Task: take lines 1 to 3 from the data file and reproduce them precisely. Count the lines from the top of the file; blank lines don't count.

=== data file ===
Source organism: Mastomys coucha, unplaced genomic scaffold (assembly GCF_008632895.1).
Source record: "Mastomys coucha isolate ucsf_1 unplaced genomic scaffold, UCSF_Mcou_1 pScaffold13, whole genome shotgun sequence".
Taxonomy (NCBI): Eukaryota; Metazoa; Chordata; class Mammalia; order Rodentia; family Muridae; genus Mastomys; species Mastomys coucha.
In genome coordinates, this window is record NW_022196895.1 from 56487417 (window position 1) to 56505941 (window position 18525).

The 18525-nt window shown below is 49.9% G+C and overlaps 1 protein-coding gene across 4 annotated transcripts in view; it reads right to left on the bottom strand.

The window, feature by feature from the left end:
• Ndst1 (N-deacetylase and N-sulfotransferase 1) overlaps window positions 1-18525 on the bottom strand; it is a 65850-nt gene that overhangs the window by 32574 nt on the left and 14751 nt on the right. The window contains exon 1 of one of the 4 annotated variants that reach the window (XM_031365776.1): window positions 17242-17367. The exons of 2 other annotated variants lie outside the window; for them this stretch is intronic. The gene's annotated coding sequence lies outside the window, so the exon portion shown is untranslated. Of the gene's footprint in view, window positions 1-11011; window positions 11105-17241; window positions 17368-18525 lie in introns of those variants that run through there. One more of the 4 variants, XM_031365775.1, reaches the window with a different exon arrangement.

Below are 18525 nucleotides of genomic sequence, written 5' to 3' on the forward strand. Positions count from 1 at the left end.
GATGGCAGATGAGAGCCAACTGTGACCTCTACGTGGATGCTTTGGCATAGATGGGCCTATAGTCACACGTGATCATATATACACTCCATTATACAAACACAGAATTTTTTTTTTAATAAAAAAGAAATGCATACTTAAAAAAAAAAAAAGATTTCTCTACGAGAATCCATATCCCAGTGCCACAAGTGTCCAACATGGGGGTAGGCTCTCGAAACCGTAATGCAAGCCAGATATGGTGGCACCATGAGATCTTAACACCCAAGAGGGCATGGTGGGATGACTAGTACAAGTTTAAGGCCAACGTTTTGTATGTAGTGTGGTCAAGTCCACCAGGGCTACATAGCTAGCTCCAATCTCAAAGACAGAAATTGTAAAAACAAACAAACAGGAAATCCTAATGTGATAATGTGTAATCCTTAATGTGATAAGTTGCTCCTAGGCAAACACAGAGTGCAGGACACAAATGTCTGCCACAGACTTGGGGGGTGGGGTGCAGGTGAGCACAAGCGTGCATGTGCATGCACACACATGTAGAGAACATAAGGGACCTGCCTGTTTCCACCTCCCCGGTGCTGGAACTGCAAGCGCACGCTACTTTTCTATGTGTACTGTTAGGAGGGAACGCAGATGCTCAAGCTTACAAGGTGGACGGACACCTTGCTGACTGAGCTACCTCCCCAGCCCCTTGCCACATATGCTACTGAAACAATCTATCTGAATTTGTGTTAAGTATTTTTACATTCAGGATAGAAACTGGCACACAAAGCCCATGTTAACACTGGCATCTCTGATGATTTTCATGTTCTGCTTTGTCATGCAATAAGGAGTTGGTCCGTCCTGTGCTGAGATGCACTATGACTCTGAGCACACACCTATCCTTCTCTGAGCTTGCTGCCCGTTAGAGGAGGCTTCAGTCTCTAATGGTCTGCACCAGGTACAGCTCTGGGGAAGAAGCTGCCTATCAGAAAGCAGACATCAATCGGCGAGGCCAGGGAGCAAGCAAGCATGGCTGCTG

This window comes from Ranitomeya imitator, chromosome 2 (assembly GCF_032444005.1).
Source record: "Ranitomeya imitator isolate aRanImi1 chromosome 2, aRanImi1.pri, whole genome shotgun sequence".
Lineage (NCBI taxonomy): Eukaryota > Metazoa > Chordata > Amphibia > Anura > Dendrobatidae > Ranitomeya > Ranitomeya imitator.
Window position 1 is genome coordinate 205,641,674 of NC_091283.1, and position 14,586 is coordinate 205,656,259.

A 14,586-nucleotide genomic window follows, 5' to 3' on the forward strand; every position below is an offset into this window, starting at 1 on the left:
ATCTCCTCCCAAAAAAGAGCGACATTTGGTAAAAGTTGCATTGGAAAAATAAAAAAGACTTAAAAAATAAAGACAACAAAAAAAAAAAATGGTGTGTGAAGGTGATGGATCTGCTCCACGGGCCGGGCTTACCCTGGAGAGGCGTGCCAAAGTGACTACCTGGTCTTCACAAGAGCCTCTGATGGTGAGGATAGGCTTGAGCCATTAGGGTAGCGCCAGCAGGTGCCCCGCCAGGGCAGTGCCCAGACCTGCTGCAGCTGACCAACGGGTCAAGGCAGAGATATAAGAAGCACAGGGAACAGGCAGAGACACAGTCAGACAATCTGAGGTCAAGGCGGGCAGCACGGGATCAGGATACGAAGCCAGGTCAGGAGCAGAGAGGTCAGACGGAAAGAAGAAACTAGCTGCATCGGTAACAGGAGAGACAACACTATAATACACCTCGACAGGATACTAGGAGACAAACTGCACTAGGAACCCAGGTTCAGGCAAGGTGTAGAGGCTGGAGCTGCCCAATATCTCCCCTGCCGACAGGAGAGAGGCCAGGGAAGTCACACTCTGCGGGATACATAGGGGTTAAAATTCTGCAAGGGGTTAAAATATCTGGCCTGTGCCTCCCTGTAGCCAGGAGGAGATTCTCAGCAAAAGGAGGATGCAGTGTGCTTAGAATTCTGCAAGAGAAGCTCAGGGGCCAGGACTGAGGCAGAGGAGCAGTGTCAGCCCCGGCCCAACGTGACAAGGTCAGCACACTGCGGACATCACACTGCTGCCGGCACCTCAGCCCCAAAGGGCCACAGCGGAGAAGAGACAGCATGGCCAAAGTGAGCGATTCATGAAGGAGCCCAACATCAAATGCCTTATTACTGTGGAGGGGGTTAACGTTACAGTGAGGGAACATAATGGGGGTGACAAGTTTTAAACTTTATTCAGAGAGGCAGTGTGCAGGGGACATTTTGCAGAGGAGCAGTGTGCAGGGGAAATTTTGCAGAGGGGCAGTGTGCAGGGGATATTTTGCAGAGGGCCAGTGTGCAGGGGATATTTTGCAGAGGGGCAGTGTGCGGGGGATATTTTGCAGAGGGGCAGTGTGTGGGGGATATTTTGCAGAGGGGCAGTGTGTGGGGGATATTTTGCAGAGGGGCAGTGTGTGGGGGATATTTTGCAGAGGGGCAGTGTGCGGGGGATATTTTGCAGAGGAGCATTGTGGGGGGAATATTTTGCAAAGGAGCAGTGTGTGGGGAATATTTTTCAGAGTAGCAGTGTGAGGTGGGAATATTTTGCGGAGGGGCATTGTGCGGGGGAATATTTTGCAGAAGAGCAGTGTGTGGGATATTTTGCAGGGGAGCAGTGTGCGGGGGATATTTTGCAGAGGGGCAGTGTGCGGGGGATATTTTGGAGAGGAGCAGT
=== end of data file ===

Source organism: Mastomys coucha, unplaced genomic scaffold (assembly GCF_008632895.1).
Source record: "Mastomys coucha isolate ucsf_1 unplaced genomic scaffold, UCSF_Mcou_1 pScaffold13, whole genome shotgun sequence".
Taxonomy (NCBI): Eukaryota; Metazoa; Chordata; class Mammalia; order Rodentia; family Muridae; genus Mastomys; species Mastomys coucha.